Philippines: Steep rise in gender-based violence
|Publisher||Integrated Regional Information Networks (IRIN)|
|Publication Date||30 May 2012|
|Cite as||Integrated Regional Information Networks (IRIN), Philippines: Steep rise in gender-based violence, 30 May 2012, available at: http://www.refworld.org/docid/4fc8aa872.html [accessed 25 November 2015]|
Authorities in the Philippines are reporting a sharp uptick in the number of gender-based violence cases over the last five years.
"From 2006 to the present, there has been a constant increase," Senior Superintendent Theresa Ann Cid, of the Philippine National Police (PNP), told IRIN.
In 2011 there were 12,948 reported cases, up from 4,954 in 2006 - a rise of more than 150 percent - the PNP Women and Children's Protection Centre (PNP-WPC) noted. From January to April of 2012, 5,629 cases have been reported.
The 2008 National Demographic Health Survey estimated that one in five Filipino women between the ages of 15 and 49 had experienced physical violence, while 14.4 percent of women have been physically abused by their husbands.
The World Health Organization described the level of sexual violence in the Philippines as "a serious cause of concern".
The Philippines has a population of more than 100 million and is a traditionally patriarchal, male-dominated society, but there are no ready answers to explain the recent spike. "Yes, there is an increase in reported cases, but we cannot say why. Part of it may be a natural development due to the increased awareness of the laws meant to protect women," said Elizabeth Angsioco, chairperson of the Democratic Socialist Women of the Philippines (DSWP), a national federation of women's grassroots communities.
The Republic Act (RA) 9262, known as the Violence Against Women and their Children Law, was passed in 2004. It broadened the definition of abuse to include physical, emotional and economic harm. It also made violence by an intimate partner (anyone with whom a woman has a sexual relationship) a public crime, and made it possible for anyone -not just the victim - to file a case against a perpetrator.
Since the legislation was passed, the number of cases of reported intimate partner violence has been steadily increasing, from 218 in 2004 to 9,021 in 2011. Violations of RA 9262 make up the largest component of reported acts of violence against women (VAW), including rape, sexual assault, and physical injury.
The authorities have taken a number of measures, mainly gender-sensitive interventions, to encourage women to come forward. "Before the law [RA 9262], domestic violence was seen as a private issue. Some [police] officers were confused about their role and would reconcile couples," said PNP Senior Police Officer Helen dela Cruz, who oversees one of the PNP women's desks in the capital, Manila.
The PNP established Women and Children Protection Centres (WCPC) in 2007 to deal with crimes involving the exploitation and abuse of women and children. There are now more than 1,800 such centres throughout the country, staffed by 3,038 policewomen trained in the laws that protect women, such as RA 9262, and gender sensitivity. Some police stations have been equipped with child-friendly interview rooms for minors, and pink interview rooms for women.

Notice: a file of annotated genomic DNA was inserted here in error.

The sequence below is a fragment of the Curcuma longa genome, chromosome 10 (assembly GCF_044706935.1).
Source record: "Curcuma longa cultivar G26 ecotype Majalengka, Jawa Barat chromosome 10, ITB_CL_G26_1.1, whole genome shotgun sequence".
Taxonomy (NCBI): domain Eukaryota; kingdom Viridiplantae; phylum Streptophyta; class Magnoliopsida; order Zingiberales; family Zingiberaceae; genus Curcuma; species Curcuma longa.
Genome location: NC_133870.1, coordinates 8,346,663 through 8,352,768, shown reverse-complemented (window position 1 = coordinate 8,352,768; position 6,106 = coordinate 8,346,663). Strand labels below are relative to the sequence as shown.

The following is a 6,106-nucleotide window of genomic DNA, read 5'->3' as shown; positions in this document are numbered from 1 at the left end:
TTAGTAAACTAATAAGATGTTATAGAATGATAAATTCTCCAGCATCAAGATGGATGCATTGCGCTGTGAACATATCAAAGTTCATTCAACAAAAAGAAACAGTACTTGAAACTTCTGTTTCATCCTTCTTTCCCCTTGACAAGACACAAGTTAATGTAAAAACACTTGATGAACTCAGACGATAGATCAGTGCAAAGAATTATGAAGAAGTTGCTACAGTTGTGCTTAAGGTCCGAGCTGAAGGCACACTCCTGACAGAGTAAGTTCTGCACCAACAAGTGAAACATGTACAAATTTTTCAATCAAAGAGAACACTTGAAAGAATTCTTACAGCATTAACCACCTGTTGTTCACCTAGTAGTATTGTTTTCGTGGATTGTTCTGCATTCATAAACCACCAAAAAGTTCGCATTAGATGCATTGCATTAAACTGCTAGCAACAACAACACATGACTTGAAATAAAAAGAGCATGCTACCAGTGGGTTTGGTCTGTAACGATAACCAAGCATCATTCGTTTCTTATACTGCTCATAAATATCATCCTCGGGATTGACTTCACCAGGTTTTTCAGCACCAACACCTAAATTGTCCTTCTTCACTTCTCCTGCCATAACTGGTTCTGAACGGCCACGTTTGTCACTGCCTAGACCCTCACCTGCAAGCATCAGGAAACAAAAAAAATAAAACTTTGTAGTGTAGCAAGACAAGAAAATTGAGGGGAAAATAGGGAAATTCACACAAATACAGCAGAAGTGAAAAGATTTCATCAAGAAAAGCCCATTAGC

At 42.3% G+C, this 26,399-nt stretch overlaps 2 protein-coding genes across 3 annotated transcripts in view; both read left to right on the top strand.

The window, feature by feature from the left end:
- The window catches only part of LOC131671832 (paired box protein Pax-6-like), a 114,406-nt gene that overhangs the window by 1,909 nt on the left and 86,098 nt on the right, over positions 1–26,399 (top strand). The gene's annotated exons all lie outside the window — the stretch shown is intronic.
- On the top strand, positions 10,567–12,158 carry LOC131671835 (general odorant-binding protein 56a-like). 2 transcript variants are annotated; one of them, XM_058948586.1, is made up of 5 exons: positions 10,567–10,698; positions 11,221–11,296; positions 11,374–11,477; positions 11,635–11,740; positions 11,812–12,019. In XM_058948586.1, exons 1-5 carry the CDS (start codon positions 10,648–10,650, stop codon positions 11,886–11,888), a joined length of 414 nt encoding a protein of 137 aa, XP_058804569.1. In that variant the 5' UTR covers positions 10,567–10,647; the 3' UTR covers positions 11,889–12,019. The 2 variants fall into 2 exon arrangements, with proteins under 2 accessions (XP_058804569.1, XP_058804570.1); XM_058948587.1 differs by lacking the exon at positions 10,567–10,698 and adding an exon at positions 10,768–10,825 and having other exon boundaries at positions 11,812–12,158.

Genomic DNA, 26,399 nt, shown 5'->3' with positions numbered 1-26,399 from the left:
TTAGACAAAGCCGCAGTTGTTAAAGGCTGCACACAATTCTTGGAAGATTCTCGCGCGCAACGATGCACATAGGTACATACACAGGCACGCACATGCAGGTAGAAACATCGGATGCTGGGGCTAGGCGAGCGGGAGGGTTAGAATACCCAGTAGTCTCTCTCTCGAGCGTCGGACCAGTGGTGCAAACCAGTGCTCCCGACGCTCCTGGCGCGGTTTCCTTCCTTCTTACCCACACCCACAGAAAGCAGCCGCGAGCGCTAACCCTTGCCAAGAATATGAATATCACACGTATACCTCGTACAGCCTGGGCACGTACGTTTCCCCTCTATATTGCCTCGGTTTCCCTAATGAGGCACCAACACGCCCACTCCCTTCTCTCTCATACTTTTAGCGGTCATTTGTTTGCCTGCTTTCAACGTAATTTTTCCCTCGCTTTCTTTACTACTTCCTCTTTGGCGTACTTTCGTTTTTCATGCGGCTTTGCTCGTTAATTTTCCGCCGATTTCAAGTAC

Still a long way to go
Despite these measures there are still huge challenges, including a shortage of staff to handle the volume of cases. Some police stations are not open 24 hours a day, and most policewomen take on additional functions, such as community relations, apart from handling the women's desk. "These policewomen are overworked and we are understaffed," said Cid.
Of the 140,000 PNP personnel, only an estimated 15,600 are women. "We only have the reported cases," said Nharleen Santos-Millar, Policy Development and Advocacy Division Chief of the Philippine Commission on Women (PCW).
Since the passage of RA 9262, there have been a number of convictions, but getting the exact numbers would involve the arduous task of going to individual Family Courts, said Santos-Millar. The systematic compilation of data lags behind and means the success of the measures to protect women and children cannot be accurately monitored.
In 2009, Amnesty International, the human rights watchdog, published a review on the implementation of RA 9262, and noted that a deterrent in reporting abuse was often the distance of a woman's village to the police station.
In response, the PCW and other government offices rolled out guidelines in 2010 for the establishment of a VAW desk in every barangay, the smallest government unit. As of December 2011, out of the 42,025 barangays in the country, 27,705 barangays (or 66 percent) have set up a VAW desk.
"Violence against women is a societal concern. Everyone needs to be sensitized - judges who think they need to save the family no matter what, communities who pressure women to stay with their abusive husbands - you can't undo a mindset like that overnight," Santos-Millar noted.
Many people speculate that despite the laws, abuse often still goes unreported simply because violence against women is accepted.
Tet Balayon, the Knowledge Management Officer of the Women's Crisis Centre, an NGO providing assistance to the victims of violence, commented: "There is too much tolerance for violence in our culture. Men think it's part of being a man, women think it's part of being in a relationship."